Re: diseases and immunity

Gerold Firl (
9 Jul 1996 23:22:53 GMT

In article <4rufrh$>, Beth Williams) writes:

|> In <4ru3hs$> (Gerold Firl)
|> writes:

|> >Mcneill does mention something like this, discussing a group of
|> >"canadian indians" on their first exposure to TB. He doesn't say when
|> >it happened; I assumed 19th century. He does say that at first
|> >exposure, the infection looked totally unlike TB; not only were the
|> >internal organs attacked, but also the spinal meninges. By the third
|> >generation, the infection settled down into the familiar pulmonary
|> >pattern.

|> Joel's example was 20th-century Upper-Midwest, not 19th-Century Canada,
|> possibly two very different situations, as it is nearly impossible for
|> 20th-century Indians in the Midwest _not_ to have been in contact with
|> Europeans, or other Indians who had been in contact with Europeans, and
|> hence, not to have been exposed to TB.

Perhaps - or maybe joel was just confused.

|> HOWEVER, you're going to have to give a better citation than a generic
|> *MacNeil*, particularly when giving the level of detail regarding the
|> symptoms of the infection. What were the bases for MacNeil's purported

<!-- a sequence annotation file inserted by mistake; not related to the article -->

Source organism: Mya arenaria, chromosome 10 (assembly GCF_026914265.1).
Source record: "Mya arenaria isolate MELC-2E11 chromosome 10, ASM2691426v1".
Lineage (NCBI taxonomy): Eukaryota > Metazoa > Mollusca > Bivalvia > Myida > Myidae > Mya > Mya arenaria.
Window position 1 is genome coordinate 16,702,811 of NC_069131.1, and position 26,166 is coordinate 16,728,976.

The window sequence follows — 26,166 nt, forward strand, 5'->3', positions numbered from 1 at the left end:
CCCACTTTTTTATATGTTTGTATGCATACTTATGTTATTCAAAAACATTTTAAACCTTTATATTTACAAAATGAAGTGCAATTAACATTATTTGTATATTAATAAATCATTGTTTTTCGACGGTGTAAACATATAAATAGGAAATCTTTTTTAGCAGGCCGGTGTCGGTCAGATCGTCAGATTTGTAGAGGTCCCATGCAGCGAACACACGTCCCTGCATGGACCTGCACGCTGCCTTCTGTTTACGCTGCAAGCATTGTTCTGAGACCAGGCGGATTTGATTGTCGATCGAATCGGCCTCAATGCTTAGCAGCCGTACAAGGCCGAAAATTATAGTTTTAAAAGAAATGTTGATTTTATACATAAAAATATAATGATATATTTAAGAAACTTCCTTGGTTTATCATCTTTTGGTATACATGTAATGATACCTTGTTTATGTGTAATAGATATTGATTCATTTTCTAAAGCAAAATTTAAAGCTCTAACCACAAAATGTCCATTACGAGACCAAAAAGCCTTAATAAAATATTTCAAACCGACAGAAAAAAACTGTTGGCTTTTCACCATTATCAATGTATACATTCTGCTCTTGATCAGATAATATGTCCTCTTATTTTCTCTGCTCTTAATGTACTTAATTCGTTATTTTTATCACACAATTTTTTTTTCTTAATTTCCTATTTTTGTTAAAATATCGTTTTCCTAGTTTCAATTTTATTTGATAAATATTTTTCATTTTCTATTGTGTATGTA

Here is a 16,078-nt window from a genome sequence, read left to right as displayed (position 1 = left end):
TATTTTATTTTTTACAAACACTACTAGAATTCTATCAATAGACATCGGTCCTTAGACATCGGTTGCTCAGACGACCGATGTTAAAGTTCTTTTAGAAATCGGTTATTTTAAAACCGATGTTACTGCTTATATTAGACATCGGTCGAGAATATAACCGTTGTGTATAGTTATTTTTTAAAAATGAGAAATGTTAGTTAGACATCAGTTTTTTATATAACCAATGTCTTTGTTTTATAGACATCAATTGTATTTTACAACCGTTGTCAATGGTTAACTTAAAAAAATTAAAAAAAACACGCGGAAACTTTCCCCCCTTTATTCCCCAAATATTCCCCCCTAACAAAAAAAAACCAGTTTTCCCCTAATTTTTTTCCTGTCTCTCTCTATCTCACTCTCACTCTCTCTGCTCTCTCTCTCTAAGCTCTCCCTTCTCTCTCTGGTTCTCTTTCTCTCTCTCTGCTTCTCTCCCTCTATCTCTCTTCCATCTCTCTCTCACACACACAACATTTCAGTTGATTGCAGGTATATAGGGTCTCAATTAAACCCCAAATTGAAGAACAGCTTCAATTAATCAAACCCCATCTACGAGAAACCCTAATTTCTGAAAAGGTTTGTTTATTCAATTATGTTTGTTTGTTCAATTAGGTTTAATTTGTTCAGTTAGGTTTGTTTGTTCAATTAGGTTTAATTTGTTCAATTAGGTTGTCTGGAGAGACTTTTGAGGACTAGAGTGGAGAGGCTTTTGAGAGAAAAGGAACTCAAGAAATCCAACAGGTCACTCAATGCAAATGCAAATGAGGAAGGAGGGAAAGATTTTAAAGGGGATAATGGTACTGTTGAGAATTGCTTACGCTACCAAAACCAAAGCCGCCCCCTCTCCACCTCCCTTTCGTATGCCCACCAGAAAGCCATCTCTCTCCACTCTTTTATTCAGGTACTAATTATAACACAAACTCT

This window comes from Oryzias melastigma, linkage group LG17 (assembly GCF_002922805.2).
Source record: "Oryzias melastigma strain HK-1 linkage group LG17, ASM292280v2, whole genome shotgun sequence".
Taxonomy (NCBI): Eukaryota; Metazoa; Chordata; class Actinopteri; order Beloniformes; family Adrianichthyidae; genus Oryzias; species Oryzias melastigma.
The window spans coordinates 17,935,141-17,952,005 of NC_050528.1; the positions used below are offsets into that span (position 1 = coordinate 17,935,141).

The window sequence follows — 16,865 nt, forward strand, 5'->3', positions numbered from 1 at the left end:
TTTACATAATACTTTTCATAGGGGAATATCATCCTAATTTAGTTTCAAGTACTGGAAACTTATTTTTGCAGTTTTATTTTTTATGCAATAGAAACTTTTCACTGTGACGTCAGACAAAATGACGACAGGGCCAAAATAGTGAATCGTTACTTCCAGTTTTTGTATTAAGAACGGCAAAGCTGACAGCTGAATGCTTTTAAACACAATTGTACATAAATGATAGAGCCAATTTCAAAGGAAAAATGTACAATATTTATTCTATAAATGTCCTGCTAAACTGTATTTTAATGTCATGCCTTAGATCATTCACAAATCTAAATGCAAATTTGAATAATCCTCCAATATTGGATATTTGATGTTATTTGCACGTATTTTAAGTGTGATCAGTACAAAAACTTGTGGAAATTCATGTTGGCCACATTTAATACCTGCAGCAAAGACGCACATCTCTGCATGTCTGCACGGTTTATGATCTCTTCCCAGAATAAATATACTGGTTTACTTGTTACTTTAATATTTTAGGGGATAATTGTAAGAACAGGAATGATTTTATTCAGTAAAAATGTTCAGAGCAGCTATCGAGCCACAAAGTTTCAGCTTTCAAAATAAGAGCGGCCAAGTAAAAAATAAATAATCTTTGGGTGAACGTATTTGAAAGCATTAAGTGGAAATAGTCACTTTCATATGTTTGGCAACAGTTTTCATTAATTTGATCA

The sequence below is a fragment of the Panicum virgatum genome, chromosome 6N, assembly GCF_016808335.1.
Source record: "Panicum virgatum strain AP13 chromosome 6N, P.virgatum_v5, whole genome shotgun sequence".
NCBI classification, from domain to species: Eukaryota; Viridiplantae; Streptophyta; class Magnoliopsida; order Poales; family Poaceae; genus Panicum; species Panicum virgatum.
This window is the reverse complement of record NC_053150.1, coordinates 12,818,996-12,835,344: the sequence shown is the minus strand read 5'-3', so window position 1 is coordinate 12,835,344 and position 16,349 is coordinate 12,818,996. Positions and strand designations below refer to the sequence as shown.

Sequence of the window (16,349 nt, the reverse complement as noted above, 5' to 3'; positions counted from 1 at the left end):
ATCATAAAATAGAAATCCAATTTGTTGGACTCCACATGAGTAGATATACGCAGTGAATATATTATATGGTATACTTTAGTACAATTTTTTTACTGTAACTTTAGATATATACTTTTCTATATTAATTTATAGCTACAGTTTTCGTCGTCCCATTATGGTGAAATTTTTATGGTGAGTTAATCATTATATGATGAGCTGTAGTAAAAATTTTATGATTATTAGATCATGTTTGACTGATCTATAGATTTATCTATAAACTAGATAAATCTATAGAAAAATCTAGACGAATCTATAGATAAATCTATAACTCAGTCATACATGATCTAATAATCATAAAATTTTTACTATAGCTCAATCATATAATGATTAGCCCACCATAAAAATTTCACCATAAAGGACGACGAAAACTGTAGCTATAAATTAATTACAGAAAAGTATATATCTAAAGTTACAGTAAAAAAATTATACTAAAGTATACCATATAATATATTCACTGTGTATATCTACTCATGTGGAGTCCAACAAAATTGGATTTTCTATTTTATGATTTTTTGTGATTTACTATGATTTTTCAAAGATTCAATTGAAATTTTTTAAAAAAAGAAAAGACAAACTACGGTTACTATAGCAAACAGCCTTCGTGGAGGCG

|> assertions that this in fact was TB? Ethnohistoric accounts from the
|> 19th century, or skeletal analysis by fizzies from the late 20th?

I was wondering the same thing. He cites rene dubos, _man adapting_,
as the source. Are you familiar with it? I've never heard of it

|> As an aside, TB mortality rates among whites in the New World were
|> exceedingly high (I personally did a study of a nineteenth-century
|> white community in Connecticut where 15-20% of natural deaths were
|> attributed to *consumption*, i.e., TB), and thus Europeans never did
|> appear to develop an immunity to the disease.

Immunity is a relative thing. If it takes 10 years for TB to kill you,
then you are relatively immune, compared to someone who dies within a

I would expect that a virgin-soil TB epidemic probably wouldn't leave
any bone lesions, if people were killed-off fairly quickly. Which